After every race where I run with expectations, disappointment seems to immediately follow. What if I did this? What if I had done that? Why didn’t I push myself harder? This is when I often start writing my race report.
After a few hours, though, the bitterness inevitably begins to subside. “It was hard, but I’m glad I showed up. And I’m glad I finished.” “I didn’t meet my goal today, but I’m glad that I can keep moving the goalposts farther.”
After a few hours more, the focus returns to what lessons, if any, I’ve learned; what changes, if any, should I make to my training routine; and, of course, the week and next race ahead.
It’s between the “few hours” and “few hours more” stages now. Yes, the race today did hurt, but I did end up running my fastest mile ever since I started using Strava (some 1.5 years ago). Yes, I was at the back of the pack, but I also did manage to not get outkicked at the end of the race. Of course, it was probably not the best that I ran that fast mile first. No wonder I was gassed! 3.7 miles is a lot shorter than 26.2 miles… but I can still start too fast.
The other takeaway I’ve been learning this past week, culminating in today’s race, is my maximum pain threshold. Long distance runs are painful, but the pain is spread out. I’ve generally tried to not spend too much time redlining my heart; I was lazy. This meant that I was mentally unprepared when that happened today, even after just one mile of it. I’ll need to do more interval and short tempo pace work to get used to that (plus hopefully get faster at redline HR).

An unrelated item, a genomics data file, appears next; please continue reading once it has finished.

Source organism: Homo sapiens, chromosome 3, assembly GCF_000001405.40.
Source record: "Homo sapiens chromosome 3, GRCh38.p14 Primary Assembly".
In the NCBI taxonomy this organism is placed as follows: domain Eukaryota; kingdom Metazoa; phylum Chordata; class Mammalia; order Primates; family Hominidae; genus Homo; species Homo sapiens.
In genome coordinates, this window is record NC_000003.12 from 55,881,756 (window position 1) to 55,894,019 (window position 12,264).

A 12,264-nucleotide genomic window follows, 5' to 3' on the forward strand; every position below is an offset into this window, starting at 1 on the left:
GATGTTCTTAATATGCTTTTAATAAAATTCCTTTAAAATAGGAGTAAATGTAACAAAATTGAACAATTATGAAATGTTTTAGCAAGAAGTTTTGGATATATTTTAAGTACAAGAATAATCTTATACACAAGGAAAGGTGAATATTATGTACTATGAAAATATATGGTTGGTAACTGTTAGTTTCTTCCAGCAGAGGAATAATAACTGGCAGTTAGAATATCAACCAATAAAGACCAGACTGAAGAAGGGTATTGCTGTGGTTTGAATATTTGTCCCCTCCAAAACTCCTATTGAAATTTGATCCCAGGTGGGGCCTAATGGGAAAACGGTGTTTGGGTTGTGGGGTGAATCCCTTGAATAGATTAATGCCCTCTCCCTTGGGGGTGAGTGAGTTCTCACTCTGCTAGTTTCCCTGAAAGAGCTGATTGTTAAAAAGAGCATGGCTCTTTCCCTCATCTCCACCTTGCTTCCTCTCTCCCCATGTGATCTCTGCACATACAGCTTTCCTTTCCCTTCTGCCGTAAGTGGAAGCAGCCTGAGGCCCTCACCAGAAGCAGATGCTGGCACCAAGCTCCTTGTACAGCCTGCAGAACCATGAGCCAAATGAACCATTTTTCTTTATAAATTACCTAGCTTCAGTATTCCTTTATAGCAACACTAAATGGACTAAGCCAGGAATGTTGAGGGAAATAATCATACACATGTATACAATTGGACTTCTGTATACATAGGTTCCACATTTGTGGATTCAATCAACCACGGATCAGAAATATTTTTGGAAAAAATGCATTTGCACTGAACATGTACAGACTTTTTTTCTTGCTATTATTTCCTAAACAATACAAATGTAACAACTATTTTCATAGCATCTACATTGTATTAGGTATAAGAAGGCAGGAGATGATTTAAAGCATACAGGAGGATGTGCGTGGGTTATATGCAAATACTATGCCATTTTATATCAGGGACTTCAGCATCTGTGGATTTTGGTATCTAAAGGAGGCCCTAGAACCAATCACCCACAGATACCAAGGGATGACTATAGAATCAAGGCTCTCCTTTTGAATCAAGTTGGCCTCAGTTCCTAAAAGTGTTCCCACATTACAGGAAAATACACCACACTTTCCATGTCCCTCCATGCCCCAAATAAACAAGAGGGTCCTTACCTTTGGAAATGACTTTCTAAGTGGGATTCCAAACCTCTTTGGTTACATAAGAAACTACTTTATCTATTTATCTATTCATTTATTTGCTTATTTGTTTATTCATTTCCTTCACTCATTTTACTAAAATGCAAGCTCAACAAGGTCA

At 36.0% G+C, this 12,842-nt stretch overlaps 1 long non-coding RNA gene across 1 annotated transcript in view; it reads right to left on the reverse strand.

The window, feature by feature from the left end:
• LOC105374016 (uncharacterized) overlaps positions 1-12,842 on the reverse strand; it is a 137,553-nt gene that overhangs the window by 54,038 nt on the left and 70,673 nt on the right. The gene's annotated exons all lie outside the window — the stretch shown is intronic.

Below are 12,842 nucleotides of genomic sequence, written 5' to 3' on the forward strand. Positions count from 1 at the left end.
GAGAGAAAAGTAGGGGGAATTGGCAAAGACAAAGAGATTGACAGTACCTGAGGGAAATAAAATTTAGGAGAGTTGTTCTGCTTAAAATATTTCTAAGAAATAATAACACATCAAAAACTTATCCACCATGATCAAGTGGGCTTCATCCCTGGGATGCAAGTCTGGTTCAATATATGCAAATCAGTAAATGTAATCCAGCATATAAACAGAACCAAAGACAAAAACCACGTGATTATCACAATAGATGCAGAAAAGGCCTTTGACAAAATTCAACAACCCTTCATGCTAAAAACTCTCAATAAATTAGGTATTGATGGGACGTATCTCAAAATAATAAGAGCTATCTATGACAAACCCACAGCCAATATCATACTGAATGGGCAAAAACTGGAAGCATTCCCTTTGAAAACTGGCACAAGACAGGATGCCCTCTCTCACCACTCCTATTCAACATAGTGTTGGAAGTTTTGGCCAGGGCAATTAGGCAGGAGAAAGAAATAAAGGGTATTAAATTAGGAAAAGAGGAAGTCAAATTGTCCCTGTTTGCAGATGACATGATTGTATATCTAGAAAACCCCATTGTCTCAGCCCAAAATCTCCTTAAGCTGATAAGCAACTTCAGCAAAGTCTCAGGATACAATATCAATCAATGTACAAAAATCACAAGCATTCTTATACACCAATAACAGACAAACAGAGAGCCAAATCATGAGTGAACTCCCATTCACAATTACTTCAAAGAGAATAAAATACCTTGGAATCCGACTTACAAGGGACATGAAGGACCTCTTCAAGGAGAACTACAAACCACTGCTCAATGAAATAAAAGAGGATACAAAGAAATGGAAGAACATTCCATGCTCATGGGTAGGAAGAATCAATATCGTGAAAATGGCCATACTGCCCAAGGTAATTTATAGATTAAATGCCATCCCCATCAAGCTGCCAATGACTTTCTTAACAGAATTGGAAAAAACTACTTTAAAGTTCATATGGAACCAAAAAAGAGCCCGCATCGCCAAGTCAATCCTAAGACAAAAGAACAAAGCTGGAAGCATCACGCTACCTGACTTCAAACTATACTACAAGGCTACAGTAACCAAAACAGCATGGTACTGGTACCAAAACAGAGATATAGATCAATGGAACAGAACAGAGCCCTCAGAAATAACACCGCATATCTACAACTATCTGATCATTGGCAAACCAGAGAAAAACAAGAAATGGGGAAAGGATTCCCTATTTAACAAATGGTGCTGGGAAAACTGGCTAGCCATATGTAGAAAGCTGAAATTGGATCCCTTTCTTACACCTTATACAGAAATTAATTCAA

So this week… probably more track work. Then another race next Saturday.
Draft one. The original race report.
This race sucked. Before the race, I was already mentally defeated. I didn’t *really* want to race such a short distance. And I was going to be completely outrun by all the young guys around me.
During the race — it was hot, it was dusty, the sandy terrain sucked, and I was gassed after just one mile. Worst of all, I felt like giving up, with the short distance being only reason why I didn’t.
After the race, I thought I finished DFL. Only after Jack pointed out another column of results, did I realize that I’d have the proud honor of finishing dead last another day.
Of course, I needed this race.
The only way I’ve ever improved has been on days that aren’t my best. This was definitely not my best day.